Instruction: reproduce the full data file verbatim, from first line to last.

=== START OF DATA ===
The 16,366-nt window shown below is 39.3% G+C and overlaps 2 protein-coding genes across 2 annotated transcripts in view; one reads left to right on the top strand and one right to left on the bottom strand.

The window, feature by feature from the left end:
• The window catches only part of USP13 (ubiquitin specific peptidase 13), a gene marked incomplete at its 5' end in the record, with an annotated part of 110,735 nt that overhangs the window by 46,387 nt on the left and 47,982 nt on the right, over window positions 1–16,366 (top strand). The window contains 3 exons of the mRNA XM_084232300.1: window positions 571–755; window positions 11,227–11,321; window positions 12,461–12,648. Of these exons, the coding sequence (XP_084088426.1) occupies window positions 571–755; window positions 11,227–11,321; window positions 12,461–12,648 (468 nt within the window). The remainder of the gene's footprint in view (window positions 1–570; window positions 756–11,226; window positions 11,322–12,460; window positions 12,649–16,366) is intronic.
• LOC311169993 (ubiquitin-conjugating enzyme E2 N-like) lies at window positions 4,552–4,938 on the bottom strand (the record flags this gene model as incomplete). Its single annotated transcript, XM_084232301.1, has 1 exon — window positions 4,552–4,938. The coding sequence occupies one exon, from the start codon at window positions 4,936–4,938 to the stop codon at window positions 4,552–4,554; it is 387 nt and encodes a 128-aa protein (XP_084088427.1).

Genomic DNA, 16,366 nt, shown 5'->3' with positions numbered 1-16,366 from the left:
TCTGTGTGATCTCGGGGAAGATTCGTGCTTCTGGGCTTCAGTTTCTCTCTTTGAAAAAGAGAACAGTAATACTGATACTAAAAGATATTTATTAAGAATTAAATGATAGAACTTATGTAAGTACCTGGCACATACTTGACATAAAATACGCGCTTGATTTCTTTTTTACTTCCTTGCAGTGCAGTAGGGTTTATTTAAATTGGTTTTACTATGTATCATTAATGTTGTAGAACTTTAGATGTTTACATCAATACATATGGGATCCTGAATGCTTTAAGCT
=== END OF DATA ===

The 16,366-nt window shown below is 39.3% G+C and overlaps 2 protein-coding genes across 2 annotated transcripts in view; one reads left to right on the top strand and one right to left on the bottom strand.

The window, feature by feature from the left end:
• The window catches only part of USP13 (ubiquitin specific peptidase 13), a gene marked incomplete at its 5' end in the record, with an annotated part of 110,735 nt that overhangs the window by 46,387 nt on the left and 47,982 nt on the right, over window positions 1–16,366 (top strand). The window contains 3 exons of the mRNA XM_084232300.1: window positions 571–755; window positions 11,227–11,321; window positions 12,461–12,648. Of these exons, the coding sequence (XP_084088426.1) occupies window positions 571–755; window positions 11,227–11,321; window positions 12,461–12,648 (468 nt within the window). The remainder of the gene's footprint in view (window positions 1–570; window positions 756–11,226; window positions 11,322–12,460; window positions 12,649–16,366) is intronic.
• LOC311169993 (ubiquitin-conjugating enzyme E2 N-like) lies at window positions 4,552–4,938 on the bottom strand (the record flags this gene model as incomplete). Its single annotated transcript, XM_084232301.1, has 1 exon — window positions 4,552–4,938. The coding sequence occupies one exon, from the start codon at window positions 4,936–4,938 to the stop codon at window positions 4,552–4,554; it is 387 nt and encodes a 128-aa protein (XP_084088427.1).

Genomic DNA, 16,366 nt, shown 5'->3' with positions numbered 1-16,366 from the left:
TCTGTGTGATCTCGGGGAAGATTCGTGCTTCTGGGCTTCAGTTTCTCTCTTTGAAAAAGAGAACAGTAATACTGATACTAAAAGATATTTATTAAGAATTAAATGATAGAACTTATGTAAGTACCTGGCACATACTTGACATAAAATACGCGCTTGATTTCTTTTTTACTTCCTTGCAGTGCAGTAGGGTTTATTTAAATTGGTTTTACTATGTATCATTAATGTTGTAGAACTTTAGATGTTTACATCAATACATATGGGATCCTGAATGCTTTAAGCT